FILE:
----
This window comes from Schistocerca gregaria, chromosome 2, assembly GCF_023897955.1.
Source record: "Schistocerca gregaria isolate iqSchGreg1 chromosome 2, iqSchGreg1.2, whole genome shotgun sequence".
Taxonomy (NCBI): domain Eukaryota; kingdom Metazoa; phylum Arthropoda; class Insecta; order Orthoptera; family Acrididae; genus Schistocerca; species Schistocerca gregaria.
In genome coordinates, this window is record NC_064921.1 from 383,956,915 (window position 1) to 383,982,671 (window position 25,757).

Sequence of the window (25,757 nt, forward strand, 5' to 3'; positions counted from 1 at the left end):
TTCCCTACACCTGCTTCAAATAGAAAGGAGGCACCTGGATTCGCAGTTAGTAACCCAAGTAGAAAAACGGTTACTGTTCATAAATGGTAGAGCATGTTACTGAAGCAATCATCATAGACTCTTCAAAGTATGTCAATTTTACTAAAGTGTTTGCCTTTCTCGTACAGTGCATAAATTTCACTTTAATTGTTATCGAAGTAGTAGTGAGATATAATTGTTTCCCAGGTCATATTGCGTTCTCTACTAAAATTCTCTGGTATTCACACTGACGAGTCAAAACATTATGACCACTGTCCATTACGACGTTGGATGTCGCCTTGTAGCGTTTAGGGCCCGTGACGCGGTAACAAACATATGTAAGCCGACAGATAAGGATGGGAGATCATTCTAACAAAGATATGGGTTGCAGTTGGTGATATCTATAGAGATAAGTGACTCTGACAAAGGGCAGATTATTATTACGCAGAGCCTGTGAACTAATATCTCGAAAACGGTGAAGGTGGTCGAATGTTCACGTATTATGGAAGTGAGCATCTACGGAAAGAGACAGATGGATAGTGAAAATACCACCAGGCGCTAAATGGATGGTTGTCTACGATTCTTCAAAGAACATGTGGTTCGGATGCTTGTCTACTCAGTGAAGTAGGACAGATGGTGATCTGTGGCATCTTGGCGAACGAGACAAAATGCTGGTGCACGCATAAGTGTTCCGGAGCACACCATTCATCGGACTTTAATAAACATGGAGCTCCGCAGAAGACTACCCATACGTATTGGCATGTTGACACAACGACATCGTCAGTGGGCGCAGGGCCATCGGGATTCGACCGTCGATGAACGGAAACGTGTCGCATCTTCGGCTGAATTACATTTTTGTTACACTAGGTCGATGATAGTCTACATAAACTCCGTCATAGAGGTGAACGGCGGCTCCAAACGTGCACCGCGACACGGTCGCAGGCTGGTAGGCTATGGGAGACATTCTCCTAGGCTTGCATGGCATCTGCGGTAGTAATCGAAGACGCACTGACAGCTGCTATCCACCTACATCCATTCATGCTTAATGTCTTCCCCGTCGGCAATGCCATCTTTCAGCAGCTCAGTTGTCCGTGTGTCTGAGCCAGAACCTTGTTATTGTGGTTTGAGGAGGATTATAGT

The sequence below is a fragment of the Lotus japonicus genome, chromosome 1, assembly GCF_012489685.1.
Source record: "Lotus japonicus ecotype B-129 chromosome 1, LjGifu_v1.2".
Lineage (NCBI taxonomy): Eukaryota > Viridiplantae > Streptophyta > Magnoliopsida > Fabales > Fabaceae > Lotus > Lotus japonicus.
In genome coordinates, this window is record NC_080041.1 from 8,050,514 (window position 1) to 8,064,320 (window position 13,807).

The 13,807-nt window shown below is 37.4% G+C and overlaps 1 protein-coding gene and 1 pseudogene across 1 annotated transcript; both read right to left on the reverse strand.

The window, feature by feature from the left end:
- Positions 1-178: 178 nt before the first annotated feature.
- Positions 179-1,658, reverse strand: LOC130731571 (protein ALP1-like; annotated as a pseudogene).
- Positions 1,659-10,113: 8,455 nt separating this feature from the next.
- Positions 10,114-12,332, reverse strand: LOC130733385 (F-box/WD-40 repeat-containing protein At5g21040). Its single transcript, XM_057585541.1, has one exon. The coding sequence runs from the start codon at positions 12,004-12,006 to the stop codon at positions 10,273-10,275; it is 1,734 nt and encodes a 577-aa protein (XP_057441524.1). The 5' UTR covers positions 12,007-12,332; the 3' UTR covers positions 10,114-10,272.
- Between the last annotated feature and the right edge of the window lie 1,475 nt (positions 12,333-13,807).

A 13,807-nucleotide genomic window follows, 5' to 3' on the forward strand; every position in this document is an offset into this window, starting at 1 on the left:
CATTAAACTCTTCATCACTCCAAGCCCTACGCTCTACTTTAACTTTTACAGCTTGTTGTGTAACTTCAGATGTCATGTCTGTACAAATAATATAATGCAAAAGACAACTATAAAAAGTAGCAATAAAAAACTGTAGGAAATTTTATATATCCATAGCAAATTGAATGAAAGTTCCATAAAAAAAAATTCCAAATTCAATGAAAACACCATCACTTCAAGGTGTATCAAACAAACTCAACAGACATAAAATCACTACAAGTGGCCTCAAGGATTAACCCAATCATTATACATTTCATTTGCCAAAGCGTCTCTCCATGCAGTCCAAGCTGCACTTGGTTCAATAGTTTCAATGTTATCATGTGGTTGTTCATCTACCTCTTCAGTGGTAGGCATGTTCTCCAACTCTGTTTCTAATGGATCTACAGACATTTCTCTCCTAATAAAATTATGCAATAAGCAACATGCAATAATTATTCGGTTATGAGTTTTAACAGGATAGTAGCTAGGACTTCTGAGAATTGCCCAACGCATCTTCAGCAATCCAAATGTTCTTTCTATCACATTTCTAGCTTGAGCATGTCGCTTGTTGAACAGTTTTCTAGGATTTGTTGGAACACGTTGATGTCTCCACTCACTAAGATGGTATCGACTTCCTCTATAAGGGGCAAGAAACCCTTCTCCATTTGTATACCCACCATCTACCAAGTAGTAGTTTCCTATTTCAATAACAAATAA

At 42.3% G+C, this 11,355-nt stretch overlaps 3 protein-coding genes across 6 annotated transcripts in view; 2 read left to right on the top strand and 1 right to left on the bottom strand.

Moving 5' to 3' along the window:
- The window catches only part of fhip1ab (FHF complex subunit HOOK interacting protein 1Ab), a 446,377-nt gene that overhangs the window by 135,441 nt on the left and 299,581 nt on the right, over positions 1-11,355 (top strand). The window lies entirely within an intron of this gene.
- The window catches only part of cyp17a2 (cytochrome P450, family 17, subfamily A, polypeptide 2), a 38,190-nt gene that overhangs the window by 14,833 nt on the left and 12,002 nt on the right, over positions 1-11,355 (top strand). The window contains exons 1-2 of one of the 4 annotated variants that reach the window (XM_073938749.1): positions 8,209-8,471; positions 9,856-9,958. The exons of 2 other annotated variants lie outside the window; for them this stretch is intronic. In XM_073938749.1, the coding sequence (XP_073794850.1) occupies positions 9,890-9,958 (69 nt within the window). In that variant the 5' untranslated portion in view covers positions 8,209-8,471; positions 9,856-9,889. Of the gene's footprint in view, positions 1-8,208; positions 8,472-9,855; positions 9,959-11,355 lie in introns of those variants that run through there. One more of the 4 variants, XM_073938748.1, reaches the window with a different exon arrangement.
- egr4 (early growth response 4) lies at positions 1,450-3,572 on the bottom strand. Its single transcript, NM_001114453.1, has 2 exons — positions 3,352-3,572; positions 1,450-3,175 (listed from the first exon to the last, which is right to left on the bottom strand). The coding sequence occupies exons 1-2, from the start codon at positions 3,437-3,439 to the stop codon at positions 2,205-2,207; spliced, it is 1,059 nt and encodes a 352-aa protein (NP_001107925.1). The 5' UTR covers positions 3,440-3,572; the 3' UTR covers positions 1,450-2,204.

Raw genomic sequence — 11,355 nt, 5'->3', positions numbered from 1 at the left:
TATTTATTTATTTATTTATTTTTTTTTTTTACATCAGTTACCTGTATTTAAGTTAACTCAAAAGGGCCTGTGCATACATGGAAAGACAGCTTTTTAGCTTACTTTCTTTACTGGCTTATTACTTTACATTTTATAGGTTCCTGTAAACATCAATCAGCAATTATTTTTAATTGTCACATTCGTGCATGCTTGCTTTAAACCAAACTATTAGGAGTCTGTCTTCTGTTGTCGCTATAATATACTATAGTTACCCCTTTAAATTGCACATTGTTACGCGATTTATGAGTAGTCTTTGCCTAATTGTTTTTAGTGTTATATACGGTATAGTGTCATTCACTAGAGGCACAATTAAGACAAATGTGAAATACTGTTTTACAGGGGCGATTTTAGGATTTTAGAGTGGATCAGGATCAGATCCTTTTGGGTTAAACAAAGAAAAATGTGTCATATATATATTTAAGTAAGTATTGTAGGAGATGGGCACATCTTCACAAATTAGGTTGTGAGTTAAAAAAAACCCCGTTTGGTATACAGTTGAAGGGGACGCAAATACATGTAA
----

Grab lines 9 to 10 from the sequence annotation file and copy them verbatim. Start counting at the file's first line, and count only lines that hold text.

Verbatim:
Lineage (NCBI taxonomy): Eukaryota > Viridiplantae > Streptophyta > Magnoliopsida > Fabales > Fabaceae > Lotus > Lotus japonicus.
In genome coordinates, this window is record NC_080041.1 from 8,050,514 (window position 1) to 8,064,320 (window position 13,807).